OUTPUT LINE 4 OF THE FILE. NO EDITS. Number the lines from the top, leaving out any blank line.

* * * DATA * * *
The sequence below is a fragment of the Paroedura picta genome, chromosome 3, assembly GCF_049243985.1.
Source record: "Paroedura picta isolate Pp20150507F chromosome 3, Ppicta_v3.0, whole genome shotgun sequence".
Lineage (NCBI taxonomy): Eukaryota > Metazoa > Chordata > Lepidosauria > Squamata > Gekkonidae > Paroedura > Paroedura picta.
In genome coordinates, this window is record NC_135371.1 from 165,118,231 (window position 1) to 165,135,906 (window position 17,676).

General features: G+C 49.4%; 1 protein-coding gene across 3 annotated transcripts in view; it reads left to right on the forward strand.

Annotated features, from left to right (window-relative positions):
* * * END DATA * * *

In genome coordinates, this window is record NC_135371.1 from 165,118,231 (window position 1) to 165,135,906 (window position 17,676).